So when Northwest Leatherboy Dan asked me to come down to Portland for the April LURE, I naturally said “Sure”.
(I’m writing this on May 27, which means I’m now down to one free Saturday until the end of summer. Ugh.)
While the ride up to Vancouver three weeks before had been a little too chilly, a few more weeks of spring made it a dandy ride down. I left about 1 pm, rode I-5 all the way down, and got to the hotel (Courtyard by Marriott on Wasco; one of our former Northwest Leatherboy titleholders works there) which Dan had arranged in good time. After a short nap, we went out to a nearby restaurant for dinner, came back and changed to go out to the Portland Eagle. LURE (Leather Uniform Rubber Etc.) is the Eagle’s 4th Friday leather event, typically hosted by the current Mr. Oregon State Leather (Tarsus, in this case). They usually have themes attached, and this was the annual Battle of the Village People night, which included a Village People costume contest. Andy Mangels started this Village People event during his title year, as I recall.
What to wear for the contest? Hmm. Ah, of course: Western attire as the cowboy — brown cowboy boots, brown chaps, brown vest, bandana around the neck, and brown cowboy hat. The brown vest is actually my Mr. Northwest Cub vest from last year, which meant I didn’t wear my current title vest out to the event, although I did wear it as motorcycle colors on the trip down.
(Hmm, as I write this, International Mr. Leather has probably just finished. Looks like Washington State Mr. Leather was in the top 20, and Oregon State Bootblack Nick won the International Mr. Bootblack competition. You go, Nick! I wasn’t at IML because the International Association of Gay/Lesbian Country Western Dance Clubs convention was in New Orleans this weekend. More on that in a future post.)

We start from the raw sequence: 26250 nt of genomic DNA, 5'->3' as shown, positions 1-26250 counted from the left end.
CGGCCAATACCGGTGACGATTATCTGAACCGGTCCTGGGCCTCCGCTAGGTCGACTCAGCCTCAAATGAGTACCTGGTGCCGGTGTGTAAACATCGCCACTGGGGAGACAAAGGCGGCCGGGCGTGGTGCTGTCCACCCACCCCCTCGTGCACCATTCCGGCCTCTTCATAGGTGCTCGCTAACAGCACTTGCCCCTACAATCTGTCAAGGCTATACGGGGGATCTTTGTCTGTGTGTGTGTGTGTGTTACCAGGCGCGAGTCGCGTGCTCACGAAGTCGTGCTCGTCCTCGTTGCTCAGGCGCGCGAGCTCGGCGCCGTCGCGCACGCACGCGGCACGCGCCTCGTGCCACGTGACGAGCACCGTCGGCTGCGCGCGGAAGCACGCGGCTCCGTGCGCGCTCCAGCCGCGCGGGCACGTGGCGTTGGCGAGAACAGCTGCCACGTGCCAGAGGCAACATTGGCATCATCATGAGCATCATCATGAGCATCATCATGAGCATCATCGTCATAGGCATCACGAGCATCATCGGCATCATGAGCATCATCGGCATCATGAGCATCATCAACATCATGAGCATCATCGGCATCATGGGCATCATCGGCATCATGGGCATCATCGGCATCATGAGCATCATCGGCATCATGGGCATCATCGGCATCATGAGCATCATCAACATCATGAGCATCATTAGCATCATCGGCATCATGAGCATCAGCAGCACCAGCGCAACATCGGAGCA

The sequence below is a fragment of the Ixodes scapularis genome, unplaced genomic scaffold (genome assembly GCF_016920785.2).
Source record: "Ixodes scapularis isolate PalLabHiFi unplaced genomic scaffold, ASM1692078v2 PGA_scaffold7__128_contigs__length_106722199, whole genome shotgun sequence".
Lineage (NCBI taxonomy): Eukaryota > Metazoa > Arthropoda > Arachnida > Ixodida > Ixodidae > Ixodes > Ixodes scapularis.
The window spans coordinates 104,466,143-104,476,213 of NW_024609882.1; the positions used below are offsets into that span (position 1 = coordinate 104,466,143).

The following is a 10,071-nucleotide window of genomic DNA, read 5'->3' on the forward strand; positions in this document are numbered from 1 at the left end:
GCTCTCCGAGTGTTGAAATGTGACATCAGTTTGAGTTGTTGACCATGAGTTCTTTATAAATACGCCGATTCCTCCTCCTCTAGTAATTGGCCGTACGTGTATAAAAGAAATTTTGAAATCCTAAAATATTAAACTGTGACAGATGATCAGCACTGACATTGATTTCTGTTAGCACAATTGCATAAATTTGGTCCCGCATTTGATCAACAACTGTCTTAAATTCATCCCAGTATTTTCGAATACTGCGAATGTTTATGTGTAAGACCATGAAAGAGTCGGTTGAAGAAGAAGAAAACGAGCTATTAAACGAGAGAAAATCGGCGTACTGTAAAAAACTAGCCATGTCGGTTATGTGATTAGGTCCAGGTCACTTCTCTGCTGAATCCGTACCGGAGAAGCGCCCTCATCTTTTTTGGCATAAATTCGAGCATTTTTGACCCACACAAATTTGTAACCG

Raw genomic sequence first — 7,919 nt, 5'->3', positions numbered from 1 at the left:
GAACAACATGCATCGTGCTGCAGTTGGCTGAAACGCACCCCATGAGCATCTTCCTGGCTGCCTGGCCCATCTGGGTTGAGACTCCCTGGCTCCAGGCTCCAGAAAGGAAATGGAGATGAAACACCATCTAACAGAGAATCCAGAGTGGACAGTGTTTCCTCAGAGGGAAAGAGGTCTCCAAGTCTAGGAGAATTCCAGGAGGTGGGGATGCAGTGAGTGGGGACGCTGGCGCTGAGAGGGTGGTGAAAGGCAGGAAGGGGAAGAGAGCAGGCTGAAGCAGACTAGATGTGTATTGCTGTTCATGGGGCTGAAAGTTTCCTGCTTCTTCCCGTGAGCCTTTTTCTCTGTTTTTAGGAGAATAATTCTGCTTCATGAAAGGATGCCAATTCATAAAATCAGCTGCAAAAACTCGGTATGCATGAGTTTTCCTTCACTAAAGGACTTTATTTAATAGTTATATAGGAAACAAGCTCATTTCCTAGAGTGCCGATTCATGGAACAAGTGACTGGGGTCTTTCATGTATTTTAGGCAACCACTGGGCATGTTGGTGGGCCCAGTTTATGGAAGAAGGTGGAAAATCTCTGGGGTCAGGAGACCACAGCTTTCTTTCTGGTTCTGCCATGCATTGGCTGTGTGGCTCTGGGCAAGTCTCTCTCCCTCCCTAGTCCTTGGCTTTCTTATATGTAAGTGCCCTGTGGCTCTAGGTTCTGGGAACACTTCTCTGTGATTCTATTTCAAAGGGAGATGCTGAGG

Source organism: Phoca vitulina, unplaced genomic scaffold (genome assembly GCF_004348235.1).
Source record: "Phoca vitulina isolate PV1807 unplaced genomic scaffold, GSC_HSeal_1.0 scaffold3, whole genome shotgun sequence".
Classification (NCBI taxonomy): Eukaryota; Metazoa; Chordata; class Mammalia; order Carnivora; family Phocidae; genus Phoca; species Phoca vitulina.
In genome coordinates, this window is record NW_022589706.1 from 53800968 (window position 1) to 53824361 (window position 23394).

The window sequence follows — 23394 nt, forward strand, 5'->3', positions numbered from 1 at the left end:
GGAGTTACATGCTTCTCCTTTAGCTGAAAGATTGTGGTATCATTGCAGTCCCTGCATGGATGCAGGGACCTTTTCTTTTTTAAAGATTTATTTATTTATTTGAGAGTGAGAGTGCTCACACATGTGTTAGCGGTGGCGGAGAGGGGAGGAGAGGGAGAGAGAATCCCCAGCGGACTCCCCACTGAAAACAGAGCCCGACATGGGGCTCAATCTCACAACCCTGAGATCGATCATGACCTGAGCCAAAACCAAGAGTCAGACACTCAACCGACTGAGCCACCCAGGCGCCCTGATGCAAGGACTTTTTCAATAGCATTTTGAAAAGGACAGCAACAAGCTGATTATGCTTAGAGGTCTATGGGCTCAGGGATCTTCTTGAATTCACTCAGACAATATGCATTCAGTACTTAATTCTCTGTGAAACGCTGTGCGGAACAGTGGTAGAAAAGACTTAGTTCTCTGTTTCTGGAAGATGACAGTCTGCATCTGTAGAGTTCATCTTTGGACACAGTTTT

I ended up winning the costume contest, and the prize was a small original oil painting by Tarsus, of a harnessed leatherman. A very nice prize, and just the right size to fit in the bike trunk.
After the contest, I connected with a couple guys from Beaverton (a Portland suburb) for a play session, getting back to the hotel late.
And Back Again
Dan and I went out to breakfast at The Roxy Diner in the morning, before I left for home. We had the chance to talk about ideas for the contest fantasy and demo, although I had bad info about the demo and have since had to start replanning it. Sigh.
On the trip north, I decided to take the (longer) scenic route: first out to the town of St. Helens and across the Columbia at Longview, and later leaving I-5 north of Centralia and going around the east side of Olympia, Joint Base Lewis/McChord, and Tacoma, coming up through Spanaway and up 167 to the south end of Seattle. I ended up with absolutely killer gas mileage doing this — 58 or so going down, but over 74 mpg coming back!
Unfortunately, “killer” has its downside, I guess. I was either too tired from the night before or spent too long on the bike in not quite warm enough weather, and when I got home, I had a major case of the chills. I turned up the heat in the house and literally sat on the heater vent for 15 minutes.
Of course I knew what this meant: my bronchitis was going to come back. (Or “bronchitis”, anyway. One doctor didn’t think it was actually that, but some other recurring bacterial lung infection. Close enough.) I used to get this one to four times a year since the early 1990s, usually when I got stupid: tired and overheated and dealt with weather too cool for what I was wearing — usually brought on in spring or fall by leaving the dance bar in a heavy sweat, or sleeping with the window open and having a temperature drop over night.
Sure enough, in the next few days, I started to cough and hack up phlegm and all the stuff you don’t want to read about here. After two rounds of my homemade antibiotics (onion-infused honey, nasty stuff but it works as well as a Z-Pak), it seems to have finally cleared in the last few days. Wasn’t as hard of a cough as I’ve had before — only felt like being hit in the chest by a plastic baseball bat, not a wooden one — but a bummer because this was my first bout of it in maybe two years. I was beginning to think maybe I had cleared it from my system. Apparently not, although I’ll point to the scooter as likely reducing it in general by improving my posture and exposing me better to outdoor temperatures year round.